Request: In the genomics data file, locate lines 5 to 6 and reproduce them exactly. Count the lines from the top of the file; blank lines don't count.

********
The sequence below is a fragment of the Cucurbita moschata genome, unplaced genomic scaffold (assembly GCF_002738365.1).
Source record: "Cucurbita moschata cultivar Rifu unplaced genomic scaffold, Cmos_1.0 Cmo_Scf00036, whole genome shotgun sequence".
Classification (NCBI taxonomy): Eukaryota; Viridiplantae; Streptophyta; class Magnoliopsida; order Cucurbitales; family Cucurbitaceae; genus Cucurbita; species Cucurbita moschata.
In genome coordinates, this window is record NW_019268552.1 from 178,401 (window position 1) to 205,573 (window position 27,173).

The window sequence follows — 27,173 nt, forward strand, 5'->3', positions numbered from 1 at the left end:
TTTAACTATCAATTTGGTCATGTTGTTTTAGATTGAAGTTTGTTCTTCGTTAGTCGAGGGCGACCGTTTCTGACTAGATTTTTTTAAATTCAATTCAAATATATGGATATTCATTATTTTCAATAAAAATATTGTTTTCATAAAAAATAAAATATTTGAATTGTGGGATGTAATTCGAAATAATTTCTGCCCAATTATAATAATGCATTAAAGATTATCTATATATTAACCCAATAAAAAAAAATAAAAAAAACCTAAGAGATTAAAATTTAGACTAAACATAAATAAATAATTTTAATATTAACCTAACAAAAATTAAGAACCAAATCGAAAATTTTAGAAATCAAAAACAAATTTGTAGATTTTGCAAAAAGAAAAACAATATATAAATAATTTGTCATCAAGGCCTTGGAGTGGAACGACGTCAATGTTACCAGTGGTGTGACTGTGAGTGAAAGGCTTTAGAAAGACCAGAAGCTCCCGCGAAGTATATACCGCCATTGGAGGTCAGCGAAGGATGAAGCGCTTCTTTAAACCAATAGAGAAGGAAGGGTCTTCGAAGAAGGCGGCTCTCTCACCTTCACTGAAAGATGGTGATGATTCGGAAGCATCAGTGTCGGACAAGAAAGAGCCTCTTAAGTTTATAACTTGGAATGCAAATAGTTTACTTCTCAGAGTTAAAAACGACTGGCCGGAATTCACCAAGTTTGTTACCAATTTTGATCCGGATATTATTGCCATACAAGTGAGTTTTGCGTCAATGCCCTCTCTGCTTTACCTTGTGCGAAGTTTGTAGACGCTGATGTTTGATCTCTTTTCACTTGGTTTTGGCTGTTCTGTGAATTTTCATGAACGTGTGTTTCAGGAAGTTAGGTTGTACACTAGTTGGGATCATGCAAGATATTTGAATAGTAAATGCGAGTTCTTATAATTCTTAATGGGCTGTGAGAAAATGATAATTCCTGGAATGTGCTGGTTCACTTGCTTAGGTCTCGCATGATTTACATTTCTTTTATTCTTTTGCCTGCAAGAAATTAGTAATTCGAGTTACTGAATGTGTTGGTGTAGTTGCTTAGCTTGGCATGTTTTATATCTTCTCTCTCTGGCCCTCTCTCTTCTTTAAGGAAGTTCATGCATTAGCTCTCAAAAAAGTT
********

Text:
The window sequence follows — 27,173 nt, forward strand, 5'->3', positions numbered from 1 at the left end:
TTTAACTATCAATTTGGTCATGTTGTTTTAGATTGAAGTTTGTTCTTCGTTAGTCGAGGGCGACCGTTTCTGACTAGATTTTTTTAAATTCAATTCAAATATATGGATATTCATTATTTTCAATAAAAATATTGTTTTCATAAAAAATAAAATATTTGAATTGTGGGATGTAATTCGAAATAATTTCTGCCCAATTATAATAATGCATTAAAGATTATCTATATATTAACCCAATAAAAAAAAATAAAAAAAACCTAAGAGATTAAAATTTAGACTAAACATAAATAAATAATTTTAATATTAACCTAACAAAAATTAAGAACCAAATCGAAAATTTTAGAAATCAAAAACAAATTTGTAGATTTTGCAAAAAGAAAAACAATATATAAATAATTTGTCATCAAGGCCTTGGAGTGGAACGACGTCAATGTTACCAGTGGTGTGACTGTGAGTGAAAGGCTTTAGAAAGACCAGAAGCTCCCGCGAAGTATATACCGCCATTGGAGGTCAGCGAAGGATGAAGCGCTTCTTTAAACCAATAGAGAAGGAAGGGTCTTCGAAGAAGGCGGCTCTCTCACCTTCACTGAAAGATGGTGATGATTCGGAAGCATCAGTGTCGGACAAGAAAGAGCCTCTTAAGTTTATAACTTGGAATGCAAATAGTTTACTTCTCAGAGTTAAAAACGACTGGCCGGAATTCACCAAGTTTGTTACCAATTTTGATCCGGATATTATTGCCATACAAGTGAGTTTTGCGTCAATGCCCTCTCTGCTTTACCTTGTGCGAAGTTTGTAGACGCTGATGTTTGATCTCTTTTCACTTGGTTTTGGCTGTTCTGTGAATTTTCATGAACGTGTGTTTCAGGAAGTTAGGTTGTACACTAGTTGGGATCATGCAAGATATTTGAATAGTAAATGCGAGTTCTTATAATTCTTAATGGGCTGTGAGAAAATGATAATTCCTGGAATGTGCTGGTTCACTTGCTTAGGTCTCGCATGATTTACATTTCTTTTATTCTTTTGCCTGCAAGAAATTAGTAATTCGAGTTACTGAATGTGTTGGTGTAGTTGCTTAGCTTGGCATGTTTTATATCTTCTCTCTCTGGCCCTCTCTCTTCTTTAAGGAAGTTCATGCATTAGCTCTCAAAAAAGTT